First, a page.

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German submarine U-171
Career (Nazi Germany)
Name: U-171
Ordered: 23 December 1939
Builder: AG Weser, Bremen
Yard number: 1011
Laid down: 1 December 1940
Launched: 22 July 1941[1]
Commissioned: 25 October 1941[2]
Fate: Sunk by a mine 9 October 1942 in the Bay of Biscay. 22 crew killed, 30 survivors.[2]
General characteristics
Type: Type IXC submarine
Displacement: 1,120 t (1,100 long tons) surfaced
1,232 t (1,213 long tons) submerged
Length: 76.8 m (252 ft 0 in) o/a
58.7 m (192 ft 7 in) pressure hull
Beam: 6.8 m (22 ft 4 in) o/a
4.4 m (14 ft 5 in) pressure hull
Height: 9.4 m (30 ft 10 in)
Draft: 4.7 m (15 ft 5 in)
Propulsion: 2 × MAN M9V40/46 supercharged 9-cylinder diesel engines, 4,400 hp (3,281 kW)
2 × SSW GU345/34 double-acting electric motors, 1,000 hp (746 kW)
Speed: 18.2 knots (33.7 km/h) surfaced
7.7 knots (14.3 km/h) submerged
Range: 24,880 nmi (46,080 km) at 10 knots (19 km/h) surfaced
117 nmi (217 km) at 4 kn (7.4 km/h) submerged
Test depth: 230 m (750 ft)
Complement: 48 to 56
Armament: • 6 × torpedo tubes (four bow, two stern)
• 22 × 533 mm (21 in) torpedoes
• 1 × 10.5 cm SK C/32 naval gun[3] (110 rounds)
• AA guns
Service record
Part of: Kriegsmarine
4th U-boat Flotilla
10th U-boat Flotilla
Identification codes: M 29 121
Commanders: Kptlt. Günther Pfeffer
Operations: One patrol - 17 June–9 October 1942
Victories: Three ships sunk for 17.641 gross register tons (GRT)

German submarine U-171 was a Type IXC U-boat of the Nazi German Kriegsmarine built for service during World War II. The submarine was laid down on 1 December 1940 at the AG Weser yard at Bremen as 'werk' 1011; it was launched on 22 July 1941 and commissioned on 25 October 1941 under the command of Kapitänleutnant Günther Pfeffer. After training with the 4th U-boat Flotilla, U-171 was transferred to the 10th U-boat Flotilla for front-line service on 1 July 1942. It was sent to patrol in the Gulf of Mexico and was sunk by a naval mine in the Bay of Biscay 115 days into its first, and only patrol whilst returning to Lorient in occupied France, with the loss of 22 of its complement of 54.[4] For many years it was believed that U-166 had been sunk by an American aircraft in what had in reality been an unsuccessful attack on this submarine in the Gulf of Mexico.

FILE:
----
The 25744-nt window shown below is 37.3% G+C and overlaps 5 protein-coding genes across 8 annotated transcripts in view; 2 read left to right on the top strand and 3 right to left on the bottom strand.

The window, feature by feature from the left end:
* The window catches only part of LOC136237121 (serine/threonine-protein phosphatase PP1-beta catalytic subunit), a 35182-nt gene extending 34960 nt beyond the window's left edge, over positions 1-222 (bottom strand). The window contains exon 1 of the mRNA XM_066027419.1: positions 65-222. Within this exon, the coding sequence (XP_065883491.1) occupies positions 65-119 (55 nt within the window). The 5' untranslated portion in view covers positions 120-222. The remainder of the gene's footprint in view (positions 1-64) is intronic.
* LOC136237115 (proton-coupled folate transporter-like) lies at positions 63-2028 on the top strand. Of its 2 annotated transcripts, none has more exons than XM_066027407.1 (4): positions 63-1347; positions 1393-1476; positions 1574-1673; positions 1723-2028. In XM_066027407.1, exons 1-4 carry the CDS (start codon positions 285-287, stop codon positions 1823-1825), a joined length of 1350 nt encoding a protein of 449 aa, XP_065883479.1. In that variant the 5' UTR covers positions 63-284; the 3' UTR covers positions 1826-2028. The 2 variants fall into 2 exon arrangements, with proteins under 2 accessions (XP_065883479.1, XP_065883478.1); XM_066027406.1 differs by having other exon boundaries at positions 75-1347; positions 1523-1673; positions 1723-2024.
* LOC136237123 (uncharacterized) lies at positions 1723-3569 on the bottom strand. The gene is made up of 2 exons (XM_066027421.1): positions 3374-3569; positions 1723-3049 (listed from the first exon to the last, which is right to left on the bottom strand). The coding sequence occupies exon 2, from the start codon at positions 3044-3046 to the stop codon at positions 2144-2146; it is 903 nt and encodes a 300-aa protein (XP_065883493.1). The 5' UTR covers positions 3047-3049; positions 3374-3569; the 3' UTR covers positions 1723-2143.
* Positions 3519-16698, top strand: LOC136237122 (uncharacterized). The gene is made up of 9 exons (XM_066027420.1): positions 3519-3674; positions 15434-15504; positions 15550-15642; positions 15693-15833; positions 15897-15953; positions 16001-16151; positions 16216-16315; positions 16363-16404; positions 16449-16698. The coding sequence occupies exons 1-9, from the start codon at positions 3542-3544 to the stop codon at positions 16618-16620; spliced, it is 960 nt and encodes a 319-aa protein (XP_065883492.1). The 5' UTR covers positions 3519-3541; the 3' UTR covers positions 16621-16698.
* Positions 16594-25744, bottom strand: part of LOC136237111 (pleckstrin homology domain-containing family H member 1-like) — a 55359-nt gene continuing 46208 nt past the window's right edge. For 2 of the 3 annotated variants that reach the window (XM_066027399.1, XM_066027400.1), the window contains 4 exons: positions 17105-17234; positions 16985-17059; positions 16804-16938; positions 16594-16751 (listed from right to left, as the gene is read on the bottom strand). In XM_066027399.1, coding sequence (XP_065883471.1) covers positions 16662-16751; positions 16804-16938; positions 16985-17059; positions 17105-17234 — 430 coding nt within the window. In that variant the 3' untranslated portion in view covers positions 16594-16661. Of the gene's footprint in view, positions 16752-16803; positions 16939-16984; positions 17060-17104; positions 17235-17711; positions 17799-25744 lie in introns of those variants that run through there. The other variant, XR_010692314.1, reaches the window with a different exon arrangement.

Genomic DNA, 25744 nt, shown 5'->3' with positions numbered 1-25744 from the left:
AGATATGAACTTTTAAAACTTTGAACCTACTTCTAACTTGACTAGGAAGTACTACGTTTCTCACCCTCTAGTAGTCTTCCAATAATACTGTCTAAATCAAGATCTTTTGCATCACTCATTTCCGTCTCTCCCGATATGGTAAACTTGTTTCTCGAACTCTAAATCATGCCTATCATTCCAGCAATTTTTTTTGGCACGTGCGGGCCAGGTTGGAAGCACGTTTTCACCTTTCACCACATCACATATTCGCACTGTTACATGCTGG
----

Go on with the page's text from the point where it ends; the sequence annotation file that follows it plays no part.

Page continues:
Service history


U-171 departed Kiel on 17 June 1942, at the end of which it was to return to Lorient, where it would be based for future sorties. It negotiated the 'gap' between Iceland and the Faroe Islands and crossed the Atlantic Ocean, entering the Gulf of Mexico.

The submarine sank a 4,351 ton Mexican general cargo merchant ship, the SS Oaxaca on 26 July 1942, at 28°23′N 96°08′W / 28.383°N 96.133°W / 28.383; -96.133 (Oaxaca (ship)) off Corpus Christi, Texas. The ship was at the time en route from New Orleans to Tampico via Veracruz. The first spread of two torpedoes missed the ship, but a second spread, also of two eels (German U-Boat slang for torpedoes), was successful when one hit the port side near the fore-part of the ship. Six of the crew of 45 died.[5]